The HBP allows first-time home buyers to withdraw funds of up to $35,000 from their RRSP for a down payment, tax-free. It is important to note here that any funds that individuals are wishing to withdraw must have been in their RRSP for a minimum of 90 days—any amount that has not been sustained this amount of time will not be eligible for a tax-free withdrawal. Furthermore, funds utilized in the HBP must be taken out no later than 30 days after a buyer takes possession of their new home. 

For the withdrawal to remain tax-free, those utilizing the HBP must replace the same amount they withdrew from their RRSP in the 15 years following the transaction. Thus, if you chose to withdraw the maximum limit of $35,000, you would have to deposit a little under $200 monthly. 

Simply put, if you choose to take advantage of this program, you are required to pay back the equal amount within the 15 years following.

The repayment period starts two years following the initial RRSP withdrawal. For example, if you took money out in 2019, your first year of repayment would commence in 2021. Contributions allocated towards repayment of the HBP will not affect an individual’s RRSP deduction limit—you will still be able to make contributions separate from repayment. Once a contribution has been made, individuals can designate all or part of their deposit towards repayment.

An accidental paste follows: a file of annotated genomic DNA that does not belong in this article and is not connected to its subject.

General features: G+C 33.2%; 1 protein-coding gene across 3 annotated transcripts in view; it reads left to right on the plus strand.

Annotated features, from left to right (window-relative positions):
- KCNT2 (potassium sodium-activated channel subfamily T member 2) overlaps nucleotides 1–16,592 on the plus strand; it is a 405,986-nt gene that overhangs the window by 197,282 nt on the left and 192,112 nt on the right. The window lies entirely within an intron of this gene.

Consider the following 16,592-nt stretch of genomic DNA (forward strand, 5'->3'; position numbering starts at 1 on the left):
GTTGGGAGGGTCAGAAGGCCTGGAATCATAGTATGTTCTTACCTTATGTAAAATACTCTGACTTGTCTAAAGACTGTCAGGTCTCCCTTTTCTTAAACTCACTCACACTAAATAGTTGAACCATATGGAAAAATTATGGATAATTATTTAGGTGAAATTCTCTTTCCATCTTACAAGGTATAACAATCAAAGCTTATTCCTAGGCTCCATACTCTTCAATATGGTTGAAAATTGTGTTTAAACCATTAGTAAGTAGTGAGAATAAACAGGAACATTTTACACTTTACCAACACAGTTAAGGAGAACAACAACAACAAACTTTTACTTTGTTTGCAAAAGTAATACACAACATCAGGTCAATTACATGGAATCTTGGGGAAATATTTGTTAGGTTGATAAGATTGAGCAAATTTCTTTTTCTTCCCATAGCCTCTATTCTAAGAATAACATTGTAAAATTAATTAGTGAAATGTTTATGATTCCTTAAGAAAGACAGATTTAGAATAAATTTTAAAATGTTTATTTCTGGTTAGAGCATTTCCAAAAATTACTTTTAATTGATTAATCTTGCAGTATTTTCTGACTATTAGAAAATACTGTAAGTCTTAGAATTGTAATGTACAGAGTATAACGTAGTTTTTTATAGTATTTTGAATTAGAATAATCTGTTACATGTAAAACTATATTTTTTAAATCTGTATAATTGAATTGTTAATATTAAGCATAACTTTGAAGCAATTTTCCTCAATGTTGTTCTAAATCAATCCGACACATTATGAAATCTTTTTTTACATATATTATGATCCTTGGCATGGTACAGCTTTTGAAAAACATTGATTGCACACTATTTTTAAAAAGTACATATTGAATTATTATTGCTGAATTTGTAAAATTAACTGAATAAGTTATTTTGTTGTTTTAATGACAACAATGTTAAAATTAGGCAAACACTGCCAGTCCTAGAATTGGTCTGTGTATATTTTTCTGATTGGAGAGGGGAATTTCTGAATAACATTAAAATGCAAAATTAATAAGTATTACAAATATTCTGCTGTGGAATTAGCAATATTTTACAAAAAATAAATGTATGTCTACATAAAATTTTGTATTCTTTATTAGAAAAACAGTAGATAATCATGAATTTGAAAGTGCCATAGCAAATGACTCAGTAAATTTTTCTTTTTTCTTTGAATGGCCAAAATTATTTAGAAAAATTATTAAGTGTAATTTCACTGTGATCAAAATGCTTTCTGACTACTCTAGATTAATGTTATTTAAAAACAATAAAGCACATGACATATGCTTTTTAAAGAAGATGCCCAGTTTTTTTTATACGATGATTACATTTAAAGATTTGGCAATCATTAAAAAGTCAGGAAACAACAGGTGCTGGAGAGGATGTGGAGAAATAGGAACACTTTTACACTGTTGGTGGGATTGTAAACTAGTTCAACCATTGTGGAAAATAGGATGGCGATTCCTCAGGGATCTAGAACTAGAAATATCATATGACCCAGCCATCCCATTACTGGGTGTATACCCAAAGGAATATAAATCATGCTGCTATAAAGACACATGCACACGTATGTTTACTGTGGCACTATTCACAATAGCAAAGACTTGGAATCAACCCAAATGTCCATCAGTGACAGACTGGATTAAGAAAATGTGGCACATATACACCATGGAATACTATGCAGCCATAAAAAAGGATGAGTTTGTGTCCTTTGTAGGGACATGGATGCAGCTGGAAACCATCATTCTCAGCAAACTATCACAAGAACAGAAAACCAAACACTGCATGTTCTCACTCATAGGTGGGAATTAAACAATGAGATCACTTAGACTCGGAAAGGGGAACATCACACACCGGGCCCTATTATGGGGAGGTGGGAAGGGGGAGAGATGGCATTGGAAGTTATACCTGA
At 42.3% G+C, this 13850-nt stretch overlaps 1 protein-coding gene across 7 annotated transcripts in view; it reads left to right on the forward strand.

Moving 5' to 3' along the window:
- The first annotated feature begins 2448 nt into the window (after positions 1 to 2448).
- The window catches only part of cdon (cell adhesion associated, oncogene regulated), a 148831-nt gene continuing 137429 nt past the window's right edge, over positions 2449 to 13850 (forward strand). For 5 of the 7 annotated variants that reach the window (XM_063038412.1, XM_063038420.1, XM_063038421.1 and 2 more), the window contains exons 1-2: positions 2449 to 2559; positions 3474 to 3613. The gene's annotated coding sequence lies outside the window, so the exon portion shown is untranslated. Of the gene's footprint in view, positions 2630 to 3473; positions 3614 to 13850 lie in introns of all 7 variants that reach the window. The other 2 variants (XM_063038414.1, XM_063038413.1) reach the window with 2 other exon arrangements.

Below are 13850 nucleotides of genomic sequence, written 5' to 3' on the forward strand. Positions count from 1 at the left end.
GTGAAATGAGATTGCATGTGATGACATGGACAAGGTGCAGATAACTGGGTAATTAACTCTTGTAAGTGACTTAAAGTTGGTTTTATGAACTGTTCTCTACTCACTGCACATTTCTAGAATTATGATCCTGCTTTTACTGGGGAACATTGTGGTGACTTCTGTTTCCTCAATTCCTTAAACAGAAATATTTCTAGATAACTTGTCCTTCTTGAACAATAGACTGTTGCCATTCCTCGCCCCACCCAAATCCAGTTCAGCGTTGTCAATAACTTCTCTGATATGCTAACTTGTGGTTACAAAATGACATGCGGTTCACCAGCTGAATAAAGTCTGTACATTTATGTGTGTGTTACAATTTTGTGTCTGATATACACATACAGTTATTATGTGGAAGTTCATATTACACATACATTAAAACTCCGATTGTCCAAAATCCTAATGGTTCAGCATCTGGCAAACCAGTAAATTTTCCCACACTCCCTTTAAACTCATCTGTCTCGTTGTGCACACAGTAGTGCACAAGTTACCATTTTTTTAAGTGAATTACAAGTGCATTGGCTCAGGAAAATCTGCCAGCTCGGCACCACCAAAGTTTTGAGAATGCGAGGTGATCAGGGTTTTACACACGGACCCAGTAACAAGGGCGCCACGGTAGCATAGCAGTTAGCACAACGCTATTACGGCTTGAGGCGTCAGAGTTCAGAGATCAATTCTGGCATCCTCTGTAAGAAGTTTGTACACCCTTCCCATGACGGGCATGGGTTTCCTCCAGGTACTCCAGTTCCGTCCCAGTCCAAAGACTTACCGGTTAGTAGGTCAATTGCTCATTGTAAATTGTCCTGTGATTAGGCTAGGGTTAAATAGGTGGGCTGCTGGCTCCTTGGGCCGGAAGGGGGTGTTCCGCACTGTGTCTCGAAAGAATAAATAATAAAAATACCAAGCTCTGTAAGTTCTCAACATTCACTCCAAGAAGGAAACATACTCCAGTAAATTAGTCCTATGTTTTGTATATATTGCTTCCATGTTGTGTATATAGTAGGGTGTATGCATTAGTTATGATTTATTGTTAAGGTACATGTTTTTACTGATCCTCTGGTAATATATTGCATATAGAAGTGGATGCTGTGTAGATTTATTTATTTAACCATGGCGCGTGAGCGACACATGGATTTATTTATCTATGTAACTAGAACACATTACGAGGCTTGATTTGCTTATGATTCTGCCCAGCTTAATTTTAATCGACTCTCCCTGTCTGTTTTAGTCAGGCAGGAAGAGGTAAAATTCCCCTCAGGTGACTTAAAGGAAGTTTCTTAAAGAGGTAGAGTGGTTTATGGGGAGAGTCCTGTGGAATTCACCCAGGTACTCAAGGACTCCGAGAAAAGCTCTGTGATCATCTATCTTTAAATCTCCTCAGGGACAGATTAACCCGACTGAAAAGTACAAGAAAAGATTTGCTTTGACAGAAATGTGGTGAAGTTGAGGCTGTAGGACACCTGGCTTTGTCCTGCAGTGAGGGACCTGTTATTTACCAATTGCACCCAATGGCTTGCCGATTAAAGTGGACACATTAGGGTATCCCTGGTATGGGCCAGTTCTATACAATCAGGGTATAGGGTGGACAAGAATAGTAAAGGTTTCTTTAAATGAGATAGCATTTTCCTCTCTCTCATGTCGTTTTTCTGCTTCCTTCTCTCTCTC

Alternatively, if you fail to repay or underpay your owing HBP balance for the year, any unpaid funds will be treated as a normal RRSP withdrawal; the amount must be reported on your tax forms and taxed as income.

In the end, the HBP is an excellent strategy to boost a down payment and reduce CMHC fees for those that have RRSP accounts and the ability to make the repayments.

The First-Time Home Buyer Incentive

Another government program, which can be used in tandem with the HBP, aimed at helping Canadians acquire enough money to fund the purchase of their new home is the First-Time Home Buyer Incentive (FTHBI). This program exercises all the same eligibility requirements as the HBP and is a shared equity mortgage wherein the government allows you to borrow 5% to 10% of the home’s purchase price towards a down payment.

For example, if the property you are purchasing has a current value of $400,000, you can borrow $20,000 (5%) to $40,000 (10%). However, you are required to pay back the exact same percentage of your home’s future value when you sell it within a 25-year window.